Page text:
10 June 2011
Setting up for dinner tonight...
...and a conversation online about what traditional families used to look like, called to mind again the joy of life at Aunt Emma's (Granddaddy Mastin's). You never knew who would be there for breakfast or supper - Uncle Jimmy might be stopping by, or the neighbors Earl and Norma Allen with their miniature poodle Pierre, or even the minister! Then there were the relatives who dropped in for weeks at a time - Sidney and Pete, Virginia (oh, how she kept us in stitches!), and us. So many more. After a breakfast table that groaned under the good things laden on it, the day might find some work in the garden (I even remember helping Aunt Emma weed once - not a successful venture. Turned into rock collecting instead), snapping green beans on the back porch of an afternoon, all the family and whoever else showed up gathered around the huge dining room table, and Uncle Jim praying: "Give us grateful hearts, our Father, for all Thy mercies and make us ever mindful of the needs of others, through Jesus Christ our Lord. Amen." My family never felt constrained with "don't talk with food in your mouth." Talking was just fine! A habit that Cindi has mostly - almost - broken me of. And the laughter around that table! I can hear it still. My grandfather had the odd habit of not asking for a dish, but wiggling his finger at it - that way, the conversation wasn't interrupted. I do the same to this day. I usually ate in the kitchen with my cousin George, because I was a bit shy of all those people! After dinner and cleanup, then the folks would make their way to the screened porch and the conversation and laughter would continue. My mom had her spot on the swing and we'd sit and listen and talk and laugh as the sun set and the song of the whippoorwill's began. Sigh. Summer in the country. And now the house stands so silent and empty. But I like to think we've carried a piece of that heritage onward with us here. No whippoorwill, but we will certainly feast together and laugh and then play cards as the evening shadows fall.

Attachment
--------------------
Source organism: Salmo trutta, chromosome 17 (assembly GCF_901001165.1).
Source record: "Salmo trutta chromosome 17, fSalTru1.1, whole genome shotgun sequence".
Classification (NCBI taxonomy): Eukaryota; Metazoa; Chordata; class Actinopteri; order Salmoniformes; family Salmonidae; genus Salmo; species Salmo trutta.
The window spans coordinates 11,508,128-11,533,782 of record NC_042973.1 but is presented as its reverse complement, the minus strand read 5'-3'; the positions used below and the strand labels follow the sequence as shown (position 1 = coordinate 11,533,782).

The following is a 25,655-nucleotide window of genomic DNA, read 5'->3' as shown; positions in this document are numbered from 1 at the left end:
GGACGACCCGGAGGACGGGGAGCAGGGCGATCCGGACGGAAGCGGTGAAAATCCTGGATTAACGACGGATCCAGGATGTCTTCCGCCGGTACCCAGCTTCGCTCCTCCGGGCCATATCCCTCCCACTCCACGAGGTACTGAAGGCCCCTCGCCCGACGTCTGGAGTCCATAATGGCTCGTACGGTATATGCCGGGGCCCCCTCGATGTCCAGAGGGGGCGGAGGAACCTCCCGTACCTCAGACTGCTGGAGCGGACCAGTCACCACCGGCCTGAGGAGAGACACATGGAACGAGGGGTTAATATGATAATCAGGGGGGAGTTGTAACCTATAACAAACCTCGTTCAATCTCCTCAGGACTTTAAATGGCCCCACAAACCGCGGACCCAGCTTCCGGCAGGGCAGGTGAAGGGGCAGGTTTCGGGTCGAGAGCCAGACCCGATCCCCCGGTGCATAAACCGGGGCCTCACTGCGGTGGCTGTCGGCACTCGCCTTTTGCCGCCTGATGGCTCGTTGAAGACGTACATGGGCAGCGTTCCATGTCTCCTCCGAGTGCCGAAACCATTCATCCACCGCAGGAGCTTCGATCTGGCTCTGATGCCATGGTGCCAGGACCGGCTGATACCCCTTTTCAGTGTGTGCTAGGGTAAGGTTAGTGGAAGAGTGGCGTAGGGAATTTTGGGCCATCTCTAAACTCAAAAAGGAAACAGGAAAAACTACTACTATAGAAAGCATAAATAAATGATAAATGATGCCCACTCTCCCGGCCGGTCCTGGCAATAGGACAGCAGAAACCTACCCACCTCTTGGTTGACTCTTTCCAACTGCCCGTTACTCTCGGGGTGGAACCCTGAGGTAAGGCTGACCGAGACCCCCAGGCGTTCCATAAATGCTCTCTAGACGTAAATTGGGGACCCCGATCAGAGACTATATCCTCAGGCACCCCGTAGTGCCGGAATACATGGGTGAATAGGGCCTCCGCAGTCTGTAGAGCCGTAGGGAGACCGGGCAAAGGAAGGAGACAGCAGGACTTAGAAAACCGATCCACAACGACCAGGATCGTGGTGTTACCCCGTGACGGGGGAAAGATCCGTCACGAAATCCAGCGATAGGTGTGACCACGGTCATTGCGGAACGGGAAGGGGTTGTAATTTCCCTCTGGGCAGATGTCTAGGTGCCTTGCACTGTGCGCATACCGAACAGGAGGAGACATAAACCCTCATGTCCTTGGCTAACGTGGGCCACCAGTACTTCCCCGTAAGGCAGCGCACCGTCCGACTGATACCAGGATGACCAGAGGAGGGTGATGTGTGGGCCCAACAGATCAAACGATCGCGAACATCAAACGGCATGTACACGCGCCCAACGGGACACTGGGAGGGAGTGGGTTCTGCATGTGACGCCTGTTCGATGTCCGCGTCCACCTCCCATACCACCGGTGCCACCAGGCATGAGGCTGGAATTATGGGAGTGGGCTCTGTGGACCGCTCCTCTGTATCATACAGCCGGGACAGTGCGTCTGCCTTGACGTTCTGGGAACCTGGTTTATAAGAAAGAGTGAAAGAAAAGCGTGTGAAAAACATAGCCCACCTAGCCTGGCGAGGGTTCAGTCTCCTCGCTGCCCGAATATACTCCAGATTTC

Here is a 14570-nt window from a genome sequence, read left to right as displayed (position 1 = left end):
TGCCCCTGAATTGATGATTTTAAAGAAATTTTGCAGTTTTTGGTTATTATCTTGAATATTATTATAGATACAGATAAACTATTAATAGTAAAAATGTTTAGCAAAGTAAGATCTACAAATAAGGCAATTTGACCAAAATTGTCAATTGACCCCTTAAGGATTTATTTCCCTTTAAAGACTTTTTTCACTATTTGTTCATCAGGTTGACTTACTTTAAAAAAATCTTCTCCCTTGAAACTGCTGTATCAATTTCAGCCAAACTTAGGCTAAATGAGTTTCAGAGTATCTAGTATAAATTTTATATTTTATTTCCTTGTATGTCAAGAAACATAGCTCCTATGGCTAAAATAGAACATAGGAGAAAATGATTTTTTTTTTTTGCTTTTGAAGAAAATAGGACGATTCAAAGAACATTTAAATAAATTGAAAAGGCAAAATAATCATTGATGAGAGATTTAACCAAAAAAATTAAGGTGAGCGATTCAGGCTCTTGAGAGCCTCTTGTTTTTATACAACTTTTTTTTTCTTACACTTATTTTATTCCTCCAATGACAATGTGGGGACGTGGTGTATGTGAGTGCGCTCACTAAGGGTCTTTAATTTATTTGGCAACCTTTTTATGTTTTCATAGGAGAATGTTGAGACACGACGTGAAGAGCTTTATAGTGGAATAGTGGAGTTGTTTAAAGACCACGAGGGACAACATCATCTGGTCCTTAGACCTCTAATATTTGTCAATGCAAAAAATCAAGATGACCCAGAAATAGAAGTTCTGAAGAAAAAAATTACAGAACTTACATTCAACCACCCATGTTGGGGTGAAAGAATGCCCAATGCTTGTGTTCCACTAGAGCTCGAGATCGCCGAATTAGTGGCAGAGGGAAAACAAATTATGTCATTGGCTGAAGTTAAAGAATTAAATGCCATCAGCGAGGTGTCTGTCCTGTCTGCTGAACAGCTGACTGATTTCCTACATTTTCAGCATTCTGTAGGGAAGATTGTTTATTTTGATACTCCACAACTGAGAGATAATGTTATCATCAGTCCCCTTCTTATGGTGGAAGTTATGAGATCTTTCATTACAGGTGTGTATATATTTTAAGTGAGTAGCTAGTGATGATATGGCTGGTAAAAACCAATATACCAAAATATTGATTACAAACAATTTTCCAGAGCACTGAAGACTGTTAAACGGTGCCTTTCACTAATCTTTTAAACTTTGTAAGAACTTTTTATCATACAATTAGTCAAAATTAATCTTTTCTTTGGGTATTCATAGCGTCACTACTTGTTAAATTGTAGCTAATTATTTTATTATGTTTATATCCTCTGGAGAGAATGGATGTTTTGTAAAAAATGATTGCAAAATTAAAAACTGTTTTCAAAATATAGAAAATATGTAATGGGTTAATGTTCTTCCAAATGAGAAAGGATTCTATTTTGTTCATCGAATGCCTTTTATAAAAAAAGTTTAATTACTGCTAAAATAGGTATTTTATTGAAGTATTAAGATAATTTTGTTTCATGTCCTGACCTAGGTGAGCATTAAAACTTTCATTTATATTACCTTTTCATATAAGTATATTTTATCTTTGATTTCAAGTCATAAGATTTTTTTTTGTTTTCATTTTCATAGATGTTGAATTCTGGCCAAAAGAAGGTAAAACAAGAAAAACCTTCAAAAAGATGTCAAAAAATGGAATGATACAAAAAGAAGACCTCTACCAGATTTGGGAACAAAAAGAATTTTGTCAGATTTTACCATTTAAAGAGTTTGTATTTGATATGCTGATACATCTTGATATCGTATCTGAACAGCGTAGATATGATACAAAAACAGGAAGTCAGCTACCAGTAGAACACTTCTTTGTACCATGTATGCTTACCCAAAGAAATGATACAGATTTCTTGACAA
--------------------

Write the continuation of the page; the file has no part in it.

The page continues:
Posted by William Weedon at 5:43 PM